‘I’m very lonely and living in fear, but I have got used to it’ - one bachelor farmer tells his story of rural isolation

Bachelor farmer (69) has been victim of repeated break-ins and is having to cope with rural isolation

Isolated: Michael Hehir at home in Kilmihil. Photo: John Kelly
Isolated: Michael Hehir at home in Kilmihil. Photo: John Kelly

Dan Danaher

Michael Hehir has "got used to living in fear" after numerous break-ins and attempted thefts from his property.

The suckler farmer from west Clare admits he has suffered from depression and struggled with the aftermath of repeated incidents of rural crime.

The 69-year-old admitted the break-ins had "ruined" him and believes that thieves wrongly presumed he had a stash of money hidden in his old-fashioned farmhouse.

But isolation, as well as the toll of several criminal incidents, is affecting the farmer.

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"I am afraid of my life they will come around again and could tie me up... there is no house near me for a mile.

"The people who were living in my neighbour's house are gone because they have moved. I was living in fear but then I got used to it. I was very lonely at times and then it would leave me again.

"I am doing my best to shake it off, I am out walking. Sometimes when I wake up in the morning I am in a bad mood. I have been depressed since last Christmas, which was brought on by all the break-ins.

"It has had a bad effect on me," he admitted, even though he says local gardaí have been very supportive.

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Retired from the council, the suckler farmer also looks after a small number of cattle on nearby land.

Mr Hehir first became suspicious about criminal activity when a stolen car was burned out in the area in 2009.

In an interview with the 'Clare Champion', he recalled the first break-in took place in April 2010 when the house was unoccupied.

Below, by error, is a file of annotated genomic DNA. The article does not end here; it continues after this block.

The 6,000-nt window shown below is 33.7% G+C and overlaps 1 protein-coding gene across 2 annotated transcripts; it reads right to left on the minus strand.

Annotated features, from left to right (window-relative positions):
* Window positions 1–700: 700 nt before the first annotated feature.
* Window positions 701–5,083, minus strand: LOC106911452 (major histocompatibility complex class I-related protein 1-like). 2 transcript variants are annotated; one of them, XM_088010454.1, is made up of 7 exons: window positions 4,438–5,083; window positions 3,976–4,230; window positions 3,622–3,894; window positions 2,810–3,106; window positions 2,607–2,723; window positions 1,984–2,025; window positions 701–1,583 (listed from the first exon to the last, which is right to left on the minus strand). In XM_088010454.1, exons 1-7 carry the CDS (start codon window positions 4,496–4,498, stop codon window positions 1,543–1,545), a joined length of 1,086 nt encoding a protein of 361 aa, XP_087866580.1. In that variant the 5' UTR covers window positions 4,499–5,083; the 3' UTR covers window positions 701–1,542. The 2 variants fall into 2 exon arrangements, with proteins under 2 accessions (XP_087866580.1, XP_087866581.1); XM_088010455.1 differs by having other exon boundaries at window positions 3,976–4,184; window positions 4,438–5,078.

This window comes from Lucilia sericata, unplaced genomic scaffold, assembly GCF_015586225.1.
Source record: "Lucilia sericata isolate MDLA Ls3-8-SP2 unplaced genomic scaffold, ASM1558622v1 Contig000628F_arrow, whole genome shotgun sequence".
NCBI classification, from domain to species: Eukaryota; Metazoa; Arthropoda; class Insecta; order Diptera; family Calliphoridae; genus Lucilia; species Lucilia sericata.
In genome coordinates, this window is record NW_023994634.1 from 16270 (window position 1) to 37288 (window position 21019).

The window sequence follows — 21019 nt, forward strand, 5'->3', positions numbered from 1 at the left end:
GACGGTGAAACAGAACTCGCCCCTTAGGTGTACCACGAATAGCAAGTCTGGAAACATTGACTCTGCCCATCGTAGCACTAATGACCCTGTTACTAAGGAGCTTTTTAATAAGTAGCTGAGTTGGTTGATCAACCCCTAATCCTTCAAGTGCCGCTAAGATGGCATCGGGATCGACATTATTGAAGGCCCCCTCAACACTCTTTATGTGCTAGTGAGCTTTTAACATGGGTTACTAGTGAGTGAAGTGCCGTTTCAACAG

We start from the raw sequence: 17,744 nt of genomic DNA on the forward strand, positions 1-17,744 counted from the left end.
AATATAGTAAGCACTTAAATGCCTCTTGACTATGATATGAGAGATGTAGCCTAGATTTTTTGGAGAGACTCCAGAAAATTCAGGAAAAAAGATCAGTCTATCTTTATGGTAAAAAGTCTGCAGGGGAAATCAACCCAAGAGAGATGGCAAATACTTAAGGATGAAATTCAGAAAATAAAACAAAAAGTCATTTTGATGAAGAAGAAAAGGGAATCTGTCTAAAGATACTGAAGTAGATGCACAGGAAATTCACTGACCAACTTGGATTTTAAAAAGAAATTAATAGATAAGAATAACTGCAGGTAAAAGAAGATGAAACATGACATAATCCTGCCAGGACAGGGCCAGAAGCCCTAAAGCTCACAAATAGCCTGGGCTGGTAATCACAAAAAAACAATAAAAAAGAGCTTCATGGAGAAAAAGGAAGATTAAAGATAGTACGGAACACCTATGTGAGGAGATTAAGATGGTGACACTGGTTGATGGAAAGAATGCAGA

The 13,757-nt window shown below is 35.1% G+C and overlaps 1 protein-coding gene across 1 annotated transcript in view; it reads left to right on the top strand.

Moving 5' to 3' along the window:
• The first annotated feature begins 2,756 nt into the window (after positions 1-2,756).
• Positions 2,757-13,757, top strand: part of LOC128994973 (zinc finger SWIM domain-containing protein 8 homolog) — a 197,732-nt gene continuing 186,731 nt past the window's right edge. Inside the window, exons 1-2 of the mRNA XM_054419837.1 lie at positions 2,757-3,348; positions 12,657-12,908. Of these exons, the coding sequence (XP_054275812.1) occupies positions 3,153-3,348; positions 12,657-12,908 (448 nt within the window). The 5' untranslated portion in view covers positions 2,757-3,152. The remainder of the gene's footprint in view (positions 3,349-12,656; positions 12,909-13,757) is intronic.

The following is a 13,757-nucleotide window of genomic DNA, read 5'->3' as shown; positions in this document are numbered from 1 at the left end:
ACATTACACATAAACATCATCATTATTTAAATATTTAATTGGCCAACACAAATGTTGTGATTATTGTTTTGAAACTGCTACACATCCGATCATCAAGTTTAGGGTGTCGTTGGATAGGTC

The bachelor was working in Clare County Council at the time and when he came home there was a strange car backed into his avenue.

When Mr Hehir investigated matters further, he saw one man had gone around the back of the house, and found a pane of glass from a back window was broken where the thieves had gained unlawful entry.

A few months later, one night he was out shopping in a local supermarket and when he came back to the house all the lights were on and "everything was upside down".

"They pulled out drawers and left such a mess after them," he said.

For the third break-in in August 2011, thieves broke a door to gain entry, but didn't steal any valuables.

On another occasion in June 2014 he was putting down turf on the fire when he saw two men in a Transit van stealing bags of artificial fertiliser.

One of his neighbours alerted him on another occasion about the attempted theft of oil from his tank.

He is the next applicant on the priority list to be accommodated in a sheltered housing complex in Kilmihil, which is run by a local association chaired by local TD Dr Michael Harty.

Mr Hehir was offered a house in Kilmihil previously but decided to remain in the farmhouse - now he is anxious to take up another offer soon due to living in fear.

Irish Independent

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